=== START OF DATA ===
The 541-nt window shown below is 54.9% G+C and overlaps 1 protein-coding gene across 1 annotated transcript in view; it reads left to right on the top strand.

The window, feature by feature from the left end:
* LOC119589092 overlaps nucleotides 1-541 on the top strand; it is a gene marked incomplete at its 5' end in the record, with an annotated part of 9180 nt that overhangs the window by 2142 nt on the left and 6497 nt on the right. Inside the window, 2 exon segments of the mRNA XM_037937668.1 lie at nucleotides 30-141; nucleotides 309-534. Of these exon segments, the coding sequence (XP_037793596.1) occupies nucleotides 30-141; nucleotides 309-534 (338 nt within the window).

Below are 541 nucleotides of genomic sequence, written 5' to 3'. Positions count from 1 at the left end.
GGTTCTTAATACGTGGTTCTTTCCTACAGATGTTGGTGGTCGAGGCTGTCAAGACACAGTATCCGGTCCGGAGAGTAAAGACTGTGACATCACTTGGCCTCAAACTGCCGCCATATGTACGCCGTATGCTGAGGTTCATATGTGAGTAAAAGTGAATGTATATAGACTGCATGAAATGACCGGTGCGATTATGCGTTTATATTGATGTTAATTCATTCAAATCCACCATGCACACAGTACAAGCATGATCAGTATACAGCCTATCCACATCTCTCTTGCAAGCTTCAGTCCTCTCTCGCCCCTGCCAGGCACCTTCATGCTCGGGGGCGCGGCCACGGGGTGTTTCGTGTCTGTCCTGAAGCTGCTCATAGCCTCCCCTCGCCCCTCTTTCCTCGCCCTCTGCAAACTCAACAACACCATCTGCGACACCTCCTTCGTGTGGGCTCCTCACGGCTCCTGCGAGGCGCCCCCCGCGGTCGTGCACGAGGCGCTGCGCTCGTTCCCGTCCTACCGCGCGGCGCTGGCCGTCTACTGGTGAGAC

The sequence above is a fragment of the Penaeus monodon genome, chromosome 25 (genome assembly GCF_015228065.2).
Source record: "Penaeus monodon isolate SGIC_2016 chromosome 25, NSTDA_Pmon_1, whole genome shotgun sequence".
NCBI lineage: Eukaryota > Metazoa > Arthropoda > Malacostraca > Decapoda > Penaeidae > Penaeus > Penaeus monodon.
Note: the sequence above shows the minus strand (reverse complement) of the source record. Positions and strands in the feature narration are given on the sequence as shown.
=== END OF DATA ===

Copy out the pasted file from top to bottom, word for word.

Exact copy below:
The 541-nt window shown below is 54.9% G+C and overlaps 1 protein-coding gene across 1 annotated transcript in view; it reads left to right on the top strand.

The window, feature by feature from the left end:
* LOC119589092 overlaps nucleotides 1-541 on the top strand; it is a gene marked incomplete at its 5' end in the record, with an annotated part of 9180 nt that overhangs the window by 2142 nt on the left and 6497 nt on the right. Inside the window, 2 exon segments of the mRNA XM_037937668.1 lie at nucleotides 30-141; nucleotides 309-534. Of these exon segments, the coding sequence (XP_037793596.1) occupies nucleotides 30-141; nucleotides 309-534 (338 nt within the window).

Below are 541 nucleotides of genomic sequence, written 5' to 3'. Positions count from 1 at the left end.
GGTTCTTAATACGTGGTTCTTTCCTACAGATGTTGGTGGTCGAGGCTGTCAAGACACAGTATCCGGTCCGGAGAGTAAAGACTGTGACATCACTTGGCCTCAAACTGCCGCCATATGTACGCCGTATGCTGAGGTTCATATGTGAGTAAAAGTGAATGTATATAGACTGCATGAAATGACCGGTGCGATTATGCGTTTATATTGATGTTAATTCATTCAAATCCACCATGCACACAGTACAAGCATGATCAGTATACAGCCTATCCACATCTCTCTTGCAAGCTTCAGTCCTCTCTCGCCCCTGCCAGGCACCTTCATGCTCGGGGGCGCGGCCACGGGGTGTTTCGTGTCTGTCCTGAAGCTGCTCATAGCCTCCCCTCGCCCCTCTTTCCTCGCCCTCTGCAAACTCAACAACACCATCTGCGACACCTCCTTCGTGTGGGCTCCTCACGGCTCCTGCGAGGCGCCCCCCGCGGTCGTGCACGAGGCGCTGCGCTCGTTCCCGTCCTACCGCGCGGCGCTGGCCGTCTACTGGTGAGAC

The sequence above is a fragment of the Penaeus monodon genome, chromosome 25 (genome assembly GCF_015228065.2).
Source record: "Penaeus monodon isolate SGIC_2016 chromosome 25, NSTDA_Pmon_1, whole genome shotgun sequence".
NCBI lineage: Eukaryota > Metazoa > Arthropoda > Malacostraca > Decapoda > Penaeidae > Penaeus > Penaeus monodon.
Note: the sequence above shows the minus strand (reverse complement) of the source record. Positions and strands in the feature narration are given on the sequence as shown.